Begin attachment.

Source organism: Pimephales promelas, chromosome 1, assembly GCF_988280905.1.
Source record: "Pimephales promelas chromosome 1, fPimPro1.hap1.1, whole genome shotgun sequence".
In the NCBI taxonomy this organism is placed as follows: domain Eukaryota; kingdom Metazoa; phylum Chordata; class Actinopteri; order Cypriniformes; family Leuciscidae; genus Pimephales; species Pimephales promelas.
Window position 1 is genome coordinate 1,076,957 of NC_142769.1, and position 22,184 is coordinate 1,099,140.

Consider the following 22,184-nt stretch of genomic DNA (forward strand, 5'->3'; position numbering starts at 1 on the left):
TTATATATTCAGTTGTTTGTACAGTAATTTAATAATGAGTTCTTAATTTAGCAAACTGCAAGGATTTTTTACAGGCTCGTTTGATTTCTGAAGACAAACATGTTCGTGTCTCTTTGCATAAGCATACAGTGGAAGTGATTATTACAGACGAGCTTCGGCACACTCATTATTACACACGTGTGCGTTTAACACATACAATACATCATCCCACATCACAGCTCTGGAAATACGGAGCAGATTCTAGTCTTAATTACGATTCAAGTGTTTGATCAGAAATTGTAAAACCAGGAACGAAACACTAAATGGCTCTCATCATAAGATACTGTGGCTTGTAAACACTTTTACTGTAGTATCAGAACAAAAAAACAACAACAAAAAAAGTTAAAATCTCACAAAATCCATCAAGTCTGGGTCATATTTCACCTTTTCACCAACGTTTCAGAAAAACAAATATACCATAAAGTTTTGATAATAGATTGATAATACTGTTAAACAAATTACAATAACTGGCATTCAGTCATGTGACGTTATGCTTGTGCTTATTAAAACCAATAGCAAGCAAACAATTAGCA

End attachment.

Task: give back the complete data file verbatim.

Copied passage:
Source organism: Pimephales promelas, chromosome 1, assembly GCF_988280905.1.
Source record: "Pimephales promelas chromosome 1, fPimPro1.hap1.1, whole genome shotgun sequence".
In the NCBI taxonomy this organism is placed as follows: domain Eukaryota; kingdom Metazoa; phylum Chordata; class Actinopteri; order Cypriniformes; family Leuciscidae; genus Pimephales; species Pimephales promelas.
Window position 1 is genome coordinate 1,076,957 of NC_142769.1, and position 22,184 is coordinate 1,099,140.

Consider the following 22,184-nt stretch of genomic DNA (forward strand, 5'->3'; position numbering starts at 1 on the left):
TTATATATTCAGTTGTTTGTACAGTAATTTAATAATGAGTTCTTAATTTAGCAAACTGCAAGGATTTTTTACAGGCTCGTTTGATTTCTGAAGACAAACATGTTCGTGTCTCTTTGCATAAGCATACAGTGGAAGTGATTATTACAGACGAGCTTCGGCACACTCATTATTACACACGTGTGCGTTTAACACATACAATACATCATCCCACATCACAGCTCTGGAAATACGGAGCAGATTCTAGTCTTAATTACGATTCAAGTGTTTGATCAGAAATTGTAAAACCAGGAACGAAACACTAAATGGCTCTCATCATAAGATACTGTGGCTTGTAAACACTTTTACTGTAGTATCAGAACAAAAAAACAACAACAAAAAAAGTTAAAATCTCACAAAATCCATCAAGTCTGGGTCATATTTCACCTTTTCACCAACGTTTCAGAAAAACAAATATACCATAAAGTTTTGATAATAGATTGATAATACTGTTAAACAAATTACAATAACTGGCATTCAGTCATGTGACGTTATGCTTGTGCTTATTAAAACCAATAGCAAGCAAACAATTAGCA